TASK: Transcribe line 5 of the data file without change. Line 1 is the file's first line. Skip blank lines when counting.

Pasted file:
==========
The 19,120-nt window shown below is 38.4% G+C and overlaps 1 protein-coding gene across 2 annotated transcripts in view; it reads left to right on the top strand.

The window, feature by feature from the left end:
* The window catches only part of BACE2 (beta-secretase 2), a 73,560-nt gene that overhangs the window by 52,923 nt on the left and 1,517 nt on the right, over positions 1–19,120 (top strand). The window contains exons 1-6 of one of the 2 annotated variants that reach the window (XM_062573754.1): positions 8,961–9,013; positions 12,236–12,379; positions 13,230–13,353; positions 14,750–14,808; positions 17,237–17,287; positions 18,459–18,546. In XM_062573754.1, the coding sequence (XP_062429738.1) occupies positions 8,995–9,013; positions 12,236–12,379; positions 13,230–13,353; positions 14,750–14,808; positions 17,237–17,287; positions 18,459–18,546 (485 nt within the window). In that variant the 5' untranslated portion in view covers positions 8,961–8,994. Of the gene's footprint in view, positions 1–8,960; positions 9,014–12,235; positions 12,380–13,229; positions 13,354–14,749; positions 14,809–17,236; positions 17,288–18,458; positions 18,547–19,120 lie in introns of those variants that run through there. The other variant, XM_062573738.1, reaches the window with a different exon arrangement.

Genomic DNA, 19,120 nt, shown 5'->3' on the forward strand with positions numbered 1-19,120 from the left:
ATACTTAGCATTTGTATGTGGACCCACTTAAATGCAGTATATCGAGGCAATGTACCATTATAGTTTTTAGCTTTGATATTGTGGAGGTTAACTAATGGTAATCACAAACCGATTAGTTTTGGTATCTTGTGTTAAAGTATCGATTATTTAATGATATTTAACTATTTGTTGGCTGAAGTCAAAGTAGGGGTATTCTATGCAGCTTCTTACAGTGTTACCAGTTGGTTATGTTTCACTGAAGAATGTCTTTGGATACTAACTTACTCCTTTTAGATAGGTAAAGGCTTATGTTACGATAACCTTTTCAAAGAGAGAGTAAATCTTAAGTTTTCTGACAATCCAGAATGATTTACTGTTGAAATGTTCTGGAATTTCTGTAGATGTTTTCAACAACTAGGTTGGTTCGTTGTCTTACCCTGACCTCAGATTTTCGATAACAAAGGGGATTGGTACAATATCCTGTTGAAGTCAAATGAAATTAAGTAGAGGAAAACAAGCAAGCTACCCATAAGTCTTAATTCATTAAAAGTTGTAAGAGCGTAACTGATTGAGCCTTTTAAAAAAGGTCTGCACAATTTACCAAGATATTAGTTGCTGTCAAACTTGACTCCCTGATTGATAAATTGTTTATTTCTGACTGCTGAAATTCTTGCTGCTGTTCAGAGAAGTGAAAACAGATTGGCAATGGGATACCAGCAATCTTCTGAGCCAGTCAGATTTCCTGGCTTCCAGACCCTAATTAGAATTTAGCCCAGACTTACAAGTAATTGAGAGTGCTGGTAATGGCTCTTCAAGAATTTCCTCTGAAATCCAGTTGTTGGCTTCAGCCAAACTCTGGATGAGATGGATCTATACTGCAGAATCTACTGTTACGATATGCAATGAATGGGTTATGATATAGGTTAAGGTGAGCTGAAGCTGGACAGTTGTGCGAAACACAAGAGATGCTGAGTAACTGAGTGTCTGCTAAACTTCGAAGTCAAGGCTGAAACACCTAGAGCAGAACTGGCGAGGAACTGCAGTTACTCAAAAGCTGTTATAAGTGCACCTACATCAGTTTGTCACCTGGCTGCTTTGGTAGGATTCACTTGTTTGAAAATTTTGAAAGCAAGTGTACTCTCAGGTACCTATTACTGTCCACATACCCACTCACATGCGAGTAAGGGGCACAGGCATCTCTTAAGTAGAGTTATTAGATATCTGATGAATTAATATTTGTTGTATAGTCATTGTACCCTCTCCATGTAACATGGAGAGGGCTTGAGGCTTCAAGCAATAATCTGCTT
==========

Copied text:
ATACTTAGCATTTGTATGTGGACCCACTTAAATGCAGTATATCGAGGCAATGTACCATTATAGTTTTTAGCTTTGATATTGTGGAGGTTAACTAATGGTAATCACAAACCGATTAGTTTTGGTATCTTGTGTTAAAGTATCGATTATTTAATGATATTTAACTATTTGTTGGCTGAAGTCAAAGTAGGGGTATTCTATGCAGCTTCTTACAGTGTTACCAGTTGGTTATGTTTCACTGAAGAATGTCTTTGGATACTAACTTACTCCTTTTAGATAGGTAAAGGCTTATGTTACGATAACCTTTTCAAAGAGAGAGTAAATCTTAAGTTTTCTGACAATCCAGAATGATTTACTGTTGAAATGTTCTGGAATTTCTGTAGATGTTTTCAACAACTAGGTTGGTTCGTTGTCTTACCCTGACCTCAGATTTTCGATAACAAAGGGGATTGGTACAATATCCTGTTGAAGTCAAATGAAATTAAGTAGAGGAAAACAAGCAAGCTACCCATAAGTCTTAATTCATTAAAAGTTGTAAGAGCGTAACTGATTGAGCCTTTTAAAAAAGGTCTGCACAATTTACCAAGATATTAGTTGCTGTCAAACTTGACTCCCTGATTGATAAATTGTTTATTTCTGACTGCTGAAATTCTTGCTGCTGTTCAGAGAAGTGAAAACAGATTGGCAATGGGATACCAGCAATCTTCTGAGCCAGTCAGATTTCCTGGCTTCCAGACCCTAATTAGAATTTAGCCCAGACTTACAAGTAATTGAGAGTGCTGGTAATGGCTCTTCAAGAATTTCCTCTGAAATCCAGTTGTTGGCTTCAGCCAAACTCTGGATGAGATGGATCTATACTGCAGAATCTACTGTTACGATATGCAATGAATGGGTTATGATATAGGTTAAGGTGAGCTGAAGCTGGACAGTTGTGCGAAACACAAGAGATGCTGAGTAACTGAGTGTCTGCTAAACTTCGAAGTCAAGGCTGAAACACCTAGAGCAGAACTGGCGAGGAACTGCAGTTACTCAAAAGCTGTTATAAGTGCACCTACATCAGTTTGTCACCTGGCTGCTTTGGTAGGATTCACTTGTTTGAAAATTTTGAAAGCAAGTGTACTCTCAGGTACCTATTACTGTCCACATACCCACTCACATGCGAGTAAGGGGCACAGGCATCTCTTAAGTAGAGTTATTAGATATCTGATGAATTAATATTTGTTGTATAGTCATTGTACCCTCTCCATGTAACATGGAGAGGGCTTGAGGCTTCAAGCAATAATCTGCTT